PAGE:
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November 2021 Newsletter

Two small black insects near a penny
Termites are much smaller than a penny - this photo shows two termites.


The rains in October brought out termites!  Many people had questions about the little black insects they found around their homes, and you can learn more here. As a reminder, District staff are able to identify a wide variety of insects and other arthropods. Fill out a service request here for an insect identification and more information about whichever pest is 'bugging' you.



2021 West Nile Virus Data

Map of California with county outlines. Counties are colored blue (indicates WNV activity without human cases), green (WNV activity with human cases), or white (no WNV activity). San Mateo County is white (no WNV activity as of 10/28/21).

As of November 1, 2021, there have been 279 dead birds reported in San Mateo County. Of those, 71 have been suitable for testing and all have tested negative for West Nile virus (WNV). No mosquito pools or sentinel chickens have tested positive for West Nile virus in San Mateo County in 2021.

Statewide, there have been 92 human cases of WNV in 2021, including 6 WNV deaths. Throughout California, 4,866 dead birds have been reported and 1,610 have been tested with 209 (13%) dead birds positive for WNV. Additionally, 2,256 mosquito samples have tested positive for WNV. Statewide, 88 sentinel chickens have tested positive.

Read more about WNV here.



Sentinel Chickens

A blue background with brown soil ground. Three dark brown chickens peck at the ground.
This year's chickens were Rhode Island Reds.

In early November, the District said goodbye to the two sentinel flocks of chickens who have been adopted out to their retirement home on a farm in Santa Rosa, CA. Chickens are an important part of the surveillance program for West Nile virus, western equine encephalitis virus and Saint Louis encephalitis virus. This year, the District housed one flock in the city of San Mateo and one in the city of East Palo Alto. The chickens live in these coops from April, when virus season begins, to the end of October, when virus season ends. Over this time they are tested every two weeks for antibodies to these mosquito-borne viruses. The District is very grateful to the chicken adopters who provide a forever home for the birds once their service is complete.


2021 Mosquito Surveillance

Adult Mosquitoes

Line graph showing the numbers of adult mosquitoes collected in CO2 traps from January through October 0f 2021

Culex erythrothorax, a mosquito that breeds in lakes and ponds with tules, was the most frequently collected mosquito in October.  The high number of tule mosquitoes this month reflects a large seasonal emergence of this species in Pacifica.  The numbers of Cx. erythrothorax continue to decline since a peak in August, but the abundance remains well above the five year average in October of 2.74 mosquitoes per trap per night. Adults of this species are usually present from April through October. Seasonal helicopter treatments for this mosquito began in July and a final treatment occurred in October. Numbers of Culex pipiens, the northern house mosquito, started a seasonal decline in October. Adult Cx. pipiens have low abundance through the winter, but remain present because of continued breeding in sheltered, warm underground sources such as water collecting beneath buildings. Read more about mosquito surveillance here.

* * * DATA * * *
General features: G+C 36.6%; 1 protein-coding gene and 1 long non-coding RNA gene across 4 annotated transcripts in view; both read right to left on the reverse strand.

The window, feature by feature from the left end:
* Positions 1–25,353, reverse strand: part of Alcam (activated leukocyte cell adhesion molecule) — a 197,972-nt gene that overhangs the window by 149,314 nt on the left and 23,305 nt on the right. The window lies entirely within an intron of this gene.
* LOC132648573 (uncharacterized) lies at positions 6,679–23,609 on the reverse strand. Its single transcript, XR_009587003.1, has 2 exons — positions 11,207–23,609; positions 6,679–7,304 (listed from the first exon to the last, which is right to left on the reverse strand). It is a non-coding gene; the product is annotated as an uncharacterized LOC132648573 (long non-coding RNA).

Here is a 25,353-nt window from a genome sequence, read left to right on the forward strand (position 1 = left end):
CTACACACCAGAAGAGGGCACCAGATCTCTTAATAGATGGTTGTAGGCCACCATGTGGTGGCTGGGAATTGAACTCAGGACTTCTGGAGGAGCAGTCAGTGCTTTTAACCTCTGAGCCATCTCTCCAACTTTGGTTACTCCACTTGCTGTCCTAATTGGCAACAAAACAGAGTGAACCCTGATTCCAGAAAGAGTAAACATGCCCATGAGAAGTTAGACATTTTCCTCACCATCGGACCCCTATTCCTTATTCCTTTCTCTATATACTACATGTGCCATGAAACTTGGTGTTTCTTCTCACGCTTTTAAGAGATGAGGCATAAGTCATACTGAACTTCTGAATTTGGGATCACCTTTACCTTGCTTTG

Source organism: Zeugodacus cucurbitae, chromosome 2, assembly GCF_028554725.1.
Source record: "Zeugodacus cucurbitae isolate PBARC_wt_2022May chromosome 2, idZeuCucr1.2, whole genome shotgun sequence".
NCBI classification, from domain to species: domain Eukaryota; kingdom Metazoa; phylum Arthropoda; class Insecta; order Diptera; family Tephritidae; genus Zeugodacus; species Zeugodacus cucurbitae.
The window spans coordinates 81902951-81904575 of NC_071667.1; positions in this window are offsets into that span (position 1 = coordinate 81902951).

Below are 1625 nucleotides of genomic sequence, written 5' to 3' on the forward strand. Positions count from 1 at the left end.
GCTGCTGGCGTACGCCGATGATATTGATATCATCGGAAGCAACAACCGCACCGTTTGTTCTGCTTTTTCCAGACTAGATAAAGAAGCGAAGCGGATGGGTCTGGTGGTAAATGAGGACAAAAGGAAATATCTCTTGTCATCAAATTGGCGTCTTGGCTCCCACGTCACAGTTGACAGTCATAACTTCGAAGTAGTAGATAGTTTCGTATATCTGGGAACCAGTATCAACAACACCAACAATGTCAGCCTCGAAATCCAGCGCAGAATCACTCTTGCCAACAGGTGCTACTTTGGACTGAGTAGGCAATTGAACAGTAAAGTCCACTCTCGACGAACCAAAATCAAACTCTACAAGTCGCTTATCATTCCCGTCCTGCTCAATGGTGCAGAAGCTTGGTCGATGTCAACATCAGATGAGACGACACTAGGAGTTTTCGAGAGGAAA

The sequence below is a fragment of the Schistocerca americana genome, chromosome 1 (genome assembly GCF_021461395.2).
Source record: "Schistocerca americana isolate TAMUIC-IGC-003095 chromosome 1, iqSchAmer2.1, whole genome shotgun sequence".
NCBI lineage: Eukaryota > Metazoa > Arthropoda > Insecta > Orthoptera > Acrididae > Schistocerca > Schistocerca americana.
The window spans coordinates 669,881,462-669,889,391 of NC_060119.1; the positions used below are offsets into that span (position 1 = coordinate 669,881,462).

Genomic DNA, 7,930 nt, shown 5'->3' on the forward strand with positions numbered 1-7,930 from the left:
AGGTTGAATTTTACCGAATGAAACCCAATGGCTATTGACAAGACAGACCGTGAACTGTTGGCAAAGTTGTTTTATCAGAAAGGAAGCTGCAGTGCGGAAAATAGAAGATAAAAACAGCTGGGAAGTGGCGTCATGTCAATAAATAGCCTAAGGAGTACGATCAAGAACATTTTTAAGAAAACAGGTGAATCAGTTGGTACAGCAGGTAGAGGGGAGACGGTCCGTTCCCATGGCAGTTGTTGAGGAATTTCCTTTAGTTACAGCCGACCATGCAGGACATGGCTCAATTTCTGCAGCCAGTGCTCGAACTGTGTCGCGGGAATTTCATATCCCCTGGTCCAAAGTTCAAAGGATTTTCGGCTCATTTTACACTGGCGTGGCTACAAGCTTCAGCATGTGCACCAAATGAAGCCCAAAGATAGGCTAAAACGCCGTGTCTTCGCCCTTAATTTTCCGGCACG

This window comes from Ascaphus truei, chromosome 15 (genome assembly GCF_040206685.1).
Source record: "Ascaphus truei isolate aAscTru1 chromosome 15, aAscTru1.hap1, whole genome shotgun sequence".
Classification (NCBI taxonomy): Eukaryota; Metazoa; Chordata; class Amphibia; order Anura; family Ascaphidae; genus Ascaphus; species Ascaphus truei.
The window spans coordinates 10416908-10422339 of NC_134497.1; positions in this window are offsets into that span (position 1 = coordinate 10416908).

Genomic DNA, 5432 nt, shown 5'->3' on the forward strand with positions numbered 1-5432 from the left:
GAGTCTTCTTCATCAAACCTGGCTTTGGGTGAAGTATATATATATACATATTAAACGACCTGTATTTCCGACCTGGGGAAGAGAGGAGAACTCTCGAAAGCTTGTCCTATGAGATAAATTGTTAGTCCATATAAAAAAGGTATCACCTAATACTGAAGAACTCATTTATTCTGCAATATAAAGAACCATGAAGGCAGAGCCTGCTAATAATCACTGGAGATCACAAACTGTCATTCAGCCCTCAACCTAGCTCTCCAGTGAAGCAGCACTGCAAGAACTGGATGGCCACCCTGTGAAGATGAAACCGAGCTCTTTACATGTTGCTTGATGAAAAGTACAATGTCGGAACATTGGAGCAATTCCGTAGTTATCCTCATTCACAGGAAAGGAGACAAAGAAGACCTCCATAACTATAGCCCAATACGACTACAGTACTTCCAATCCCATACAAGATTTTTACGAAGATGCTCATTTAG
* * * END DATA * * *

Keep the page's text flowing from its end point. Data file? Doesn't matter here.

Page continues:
Larval Mosquitoes

Side view of a person with short hair and a tan colored baseball hat and blue surgical mask on. The person appears to be standing in a field, with a bright yellow vest and holding a metal stick that has a white plastic cup on the end of the stick. The person is looking in the cup.
Technician Evan checks a water sample collected using a dipper.

During October, larval surveillance focused on backyard sources like fountains, fish ponds, and containers in addition to catch basins. A technician uses a dipper to take a sample of the water and visually inspects it for mosquito larvae. If larvae are present, the technician transports the sample to the laboratory for counting and identification. This October, 42 larval samples were submitted to the laboratory. The most frequently occurring species in larval samples was Culiseta incidens, present in 30 of the 42 samples. This mosquito is present year-round in San Mateo County and often collected from backyard sources such as fish ponds, containers holding water, and fresh water impounds. Culex pipiens, was also collected frequently this past month, in 26 of the 42 larval samples. This is the most common mosquito causing biting issues in San Mateo County, is a vector of West Nile virus, and is found year-round. District seasonal staff target this mosquito with the catch basin treatment program, which wrapped up during the month of October. Read more about mosquito surveillance here.



2021 Service Requests

Line graph showing the numbers of service requests by category for months in 2021 - please contact for the data used to produce this chart

The total number of service requests is below average for this month of the year (219 compared to an average of 280). This is the lowest number of service requests in the month of October in the past five years. The number of yellowjacket and other wasp requests has steeply declined from a peak in July, which is a normal seasonal change as yellowjacket and paper wasp activity ceases for the cooler months. However, they remained the most frequent category of request throughout October. Mosquito service requests were lower than average in October, which is consistent with most of 2021. Other categories of service requests are at typical levels for October.

Read more about service requests here.

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